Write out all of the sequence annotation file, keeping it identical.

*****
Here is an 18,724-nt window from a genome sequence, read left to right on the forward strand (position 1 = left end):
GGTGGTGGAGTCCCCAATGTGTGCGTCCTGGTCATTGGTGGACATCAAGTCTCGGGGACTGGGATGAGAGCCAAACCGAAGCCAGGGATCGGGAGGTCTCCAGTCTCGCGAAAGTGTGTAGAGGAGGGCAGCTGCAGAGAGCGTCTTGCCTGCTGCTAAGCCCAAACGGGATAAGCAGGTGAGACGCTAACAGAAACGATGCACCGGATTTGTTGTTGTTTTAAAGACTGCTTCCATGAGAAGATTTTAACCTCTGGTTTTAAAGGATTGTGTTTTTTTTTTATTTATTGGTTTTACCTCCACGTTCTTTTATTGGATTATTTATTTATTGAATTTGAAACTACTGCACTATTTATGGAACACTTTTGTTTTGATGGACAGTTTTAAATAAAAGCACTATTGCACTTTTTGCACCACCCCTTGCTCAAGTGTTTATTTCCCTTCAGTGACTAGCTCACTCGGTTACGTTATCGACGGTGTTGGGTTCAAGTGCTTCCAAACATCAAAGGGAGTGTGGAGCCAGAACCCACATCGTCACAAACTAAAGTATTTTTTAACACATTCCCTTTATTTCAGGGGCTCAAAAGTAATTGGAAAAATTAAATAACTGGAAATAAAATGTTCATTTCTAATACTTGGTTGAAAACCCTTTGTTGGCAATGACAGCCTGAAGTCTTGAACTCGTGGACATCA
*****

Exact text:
Here is an 18,724-nt window from a genome sequence, read left to right on the forward strand (position 1 = left end):
GGTGGTGGAGTCCCCAATGTGTGCGTCCTGGTCATTGGTGGACATCAAGTCTCGGGGACTGGGATGAGAGCCAAACCGAAGCCAGGGATCGGGAGGTCTCCAGTCTCGCGAAAGTGTGTAGAGGAGGGCAGCTGCAGAGAGCGTCTTGCCTGCTGCTAAGCCCAAACGGGATAAGCAGGTGAGACGCTAACAGAAACGATGCACCGGATTTGTTGTTGTTTTAAAGACTGCTTCCATGAGAAGATTTTAACCTCTGGTTTTAAAGGATTGTGTTTTTTTTTTATTTATTGGTTTTACCTCCACGTTCTTTTATTGGATTATTTATTTATTGAATTTGAAACTACTGCACTATTTATGGAACACTTTTGTTTTGATGGACAGTTTTAAATAAAAGCACTATTGCACTTTTTGCACCACCCCTTGCTCAAGTGTTTATTTCCCTTCAGTGACTAGCTCACTCGGTTACGTTATCGACGGTGTTGGGTTCAAGTGCTTCCAAACATCAAAGGGAGTGTGGAGCCAGAACCCACATCGTCACAAACTAAAGTATTTTTTAACACATTCCCTTTATTTCAGGGGCTCAAAAGTAATTGGAAAAATTAAATAACTGGAAATAAAATGTTCATTTCTAATACTTGGTTGAAAACCCTTTGTTGGCAATGACAGCCTGAAGTCTTGAACTCGTGGACATCA